It looks more organic than robotic. The four legs march under the barrel chest of the robot, snapping up two at a time in perfect precision. But when Boston Dynamic’s creation, BigDog, is pushed, or it walks across ice, it suddenly looks very much alive as it stumbles to correct itself, and succeeds.
Designed to be the robotic replacement for pack animals or small vehicles, this future day robotic mule almost resembles the product of video games like Metal Gear Solid, Half-Life 2 or Portal.
But robotics design company Boston Dynamics says the design similarities are purely coincidental. Their U.S. military funded robots are products of pure functionality, aesthetics doesn’t enter into their creations.
“We did not do any aesthetic design on BigDog,” said Marc Raibert, former MIT professor and founder of Boston Dynamics. “We talk about getting a designer to work on (the military version of BigDog), but have not done anything about it. We sometimes use artists to create concept sketches when developing new ideas for robots, but the robot designers do not use the sketches when doing the designs.”
When people see his company’s robots in action and think Transformers or robots from video games it’s because of their own imagination, not his company’s designs.
“I think much of what a person sees when viewing a robot comes from what is already in the person’s head,” he said. “Like a Robot Rorshach test.”
Raibert says that the company has been in touch with some high-end car designers about the Legged Squad Support System, the follow up to BigDog destined for military use, but that they haven’t hired anyone yet.
“We are working on LS3, which is the follow-on to BigDog and closer to fielding,” he said. “It might get skins to help keep the dirt and water out. Right now we are focused on functionality. We might make a cosmetic pass later, but there are quite a few constraints just based on functionality, such as packing everything in and retaining mobility.”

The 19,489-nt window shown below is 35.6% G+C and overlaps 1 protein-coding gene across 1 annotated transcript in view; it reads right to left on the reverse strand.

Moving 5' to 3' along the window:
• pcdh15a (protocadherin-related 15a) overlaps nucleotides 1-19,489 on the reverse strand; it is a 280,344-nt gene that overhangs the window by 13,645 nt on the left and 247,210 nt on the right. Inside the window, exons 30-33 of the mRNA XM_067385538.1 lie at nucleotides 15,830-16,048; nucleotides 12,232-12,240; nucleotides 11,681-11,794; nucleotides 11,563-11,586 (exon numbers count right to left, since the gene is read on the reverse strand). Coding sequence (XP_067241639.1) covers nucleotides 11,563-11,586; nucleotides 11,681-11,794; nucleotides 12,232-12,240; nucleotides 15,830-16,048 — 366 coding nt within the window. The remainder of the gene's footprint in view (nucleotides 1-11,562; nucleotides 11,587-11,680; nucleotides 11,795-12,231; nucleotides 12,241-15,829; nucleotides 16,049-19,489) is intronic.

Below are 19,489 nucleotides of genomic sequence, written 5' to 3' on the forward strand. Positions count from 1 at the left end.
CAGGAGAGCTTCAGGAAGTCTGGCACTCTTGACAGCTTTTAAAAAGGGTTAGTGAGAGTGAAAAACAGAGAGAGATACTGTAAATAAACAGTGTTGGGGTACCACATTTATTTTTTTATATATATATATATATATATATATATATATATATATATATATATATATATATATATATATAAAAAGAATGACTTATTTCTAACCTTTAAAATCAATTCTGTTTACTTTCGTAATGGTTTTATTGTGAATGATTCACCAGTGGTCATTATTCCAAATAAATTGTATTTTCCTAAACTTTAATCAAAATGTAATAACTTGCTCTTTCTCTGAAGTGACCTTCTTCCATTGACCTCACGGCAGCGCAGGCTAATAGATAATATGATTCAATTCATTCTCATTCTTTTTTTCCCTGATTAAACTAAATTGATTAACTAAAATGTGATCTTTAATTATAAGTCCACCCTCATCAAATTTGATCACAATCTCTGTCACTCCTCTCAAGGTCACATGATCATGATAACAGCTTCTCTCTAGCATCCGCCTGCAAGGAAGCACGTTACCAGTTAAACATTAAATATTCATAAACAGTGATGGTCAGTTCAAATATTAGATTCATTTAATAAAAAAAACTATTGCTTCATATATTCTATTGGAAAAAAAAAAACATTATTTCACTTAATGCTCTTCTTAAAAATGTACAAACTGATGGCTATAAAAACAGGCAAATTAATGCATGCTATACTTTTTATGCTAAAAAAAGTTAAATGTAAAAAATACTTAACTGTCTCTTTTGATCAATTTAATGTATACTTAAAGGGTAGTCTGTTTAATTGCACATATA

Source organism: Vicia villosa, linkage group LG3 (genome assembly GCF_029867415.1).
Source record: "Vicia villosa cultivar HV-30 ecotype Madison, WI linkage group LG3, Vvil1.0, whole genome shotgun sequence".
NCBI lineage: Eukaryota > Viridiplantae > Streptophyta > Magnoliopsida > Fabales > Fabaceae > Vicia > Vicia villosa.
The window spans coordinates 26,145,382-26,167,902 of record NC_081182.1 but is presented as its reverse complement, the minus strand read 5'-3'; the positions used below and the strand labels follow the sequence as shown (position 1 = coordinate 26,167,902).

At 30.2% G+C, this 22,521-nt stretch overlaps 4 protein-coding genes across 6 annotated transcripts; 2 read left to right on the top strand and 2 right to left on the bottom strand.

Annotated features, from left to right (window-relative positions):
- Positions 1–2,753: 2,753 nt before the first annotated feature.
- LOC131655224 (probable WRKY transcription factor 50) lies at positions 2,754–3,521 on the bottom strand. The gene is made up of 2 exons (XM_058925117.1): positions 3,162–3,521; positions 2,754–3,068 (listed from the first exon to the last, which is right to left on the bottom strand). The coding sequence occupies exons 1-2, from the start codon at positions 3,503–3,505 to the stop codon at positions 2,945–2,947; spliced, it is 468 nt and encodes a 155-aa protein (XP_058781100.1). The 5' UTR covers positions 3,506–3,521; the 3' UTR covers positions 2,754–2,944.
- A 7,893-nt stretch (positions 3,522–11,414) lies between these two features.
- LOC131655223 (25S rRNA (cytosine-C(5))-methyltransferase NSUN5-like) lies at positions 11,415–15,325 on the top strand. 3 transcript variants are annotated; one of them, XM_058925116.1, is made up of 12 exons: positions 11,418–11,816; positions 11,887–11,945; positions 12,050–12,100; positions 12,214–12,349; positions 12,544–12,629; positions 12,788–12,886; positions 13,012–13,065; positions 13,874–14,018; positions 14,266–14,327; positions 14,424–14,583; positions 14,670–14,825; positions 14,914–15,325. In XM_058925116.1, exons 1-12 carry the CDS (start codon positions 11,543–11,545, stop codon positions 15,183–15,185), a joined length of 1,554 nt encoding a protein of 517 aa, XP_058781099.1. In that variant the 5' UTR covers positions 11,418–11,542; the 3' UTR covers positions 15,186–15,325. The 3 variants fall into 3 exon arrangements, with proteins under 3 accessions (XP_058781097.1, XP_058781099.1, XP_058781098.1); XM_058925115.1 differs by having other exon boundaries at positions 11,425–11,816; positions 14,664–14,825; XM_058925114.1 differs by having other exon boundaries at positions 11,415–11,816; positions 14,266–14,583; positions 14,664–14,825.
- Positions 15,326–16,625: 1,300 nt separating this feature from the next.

I asked Raibert if his company plans, during the final stages of design, to change the look of the robots meant for military use. Would he want to design them to instill a sense of fear in those that see them, or perhaps to help an operator form some sort of bond with the bots.
No, Raibert says, instead the company’s focus is on “mobility, reliability, ease of use, range, load carriage, etc”.
Raibert says his designers aren’t even that worried about the uncanny valley. The notion of the uncanny valley first came up in robot design and later became a concern in video game graphics. The theory is that the more robots look and act like humans, the more revulsion real humans will feel toward them.
While Boston Dynamics is working on two robots that will take on the form of humans, PETMAN and the military-funded Atlas, the designers don’t seem too worried about that valley.
“We sometimes talk about uncanny valley with respect to them, though the focus in our discussions is on their behaviour and the quality of their motion, rather than on the exact robot shape and coverings,” Raibert said.
And what of those first soldier destined to work alongside these bulking, four-legged and two-legged robots? Is it possible that a robot design could fail simply because the people who will work with them must are repulsed by them?
Raibert says his company hasn’t done any studies to look into the possible effects of the uncanny valley on soldiers in the field, but he thinks Atlas, Cheetah and LS3’s usefulness will outweigh any aesthetic issues.
“I think if the robots we built help soldiers and marines carry heavy stuff, so they don’t have to carry it themselves, they will think LS3 or BigDog is a beautiful thing, no matter what it looks like,” Raibert said. “Same for any other function that helps them with their jobs. For all I know, they may like it better if it is ugly, like the family mutt.”
Well Played is an internationally syndicated weekly news and opinion column about the big stories of the week in the gaming industry and its bigger impact on things to come. Feel free to join in the discussion.
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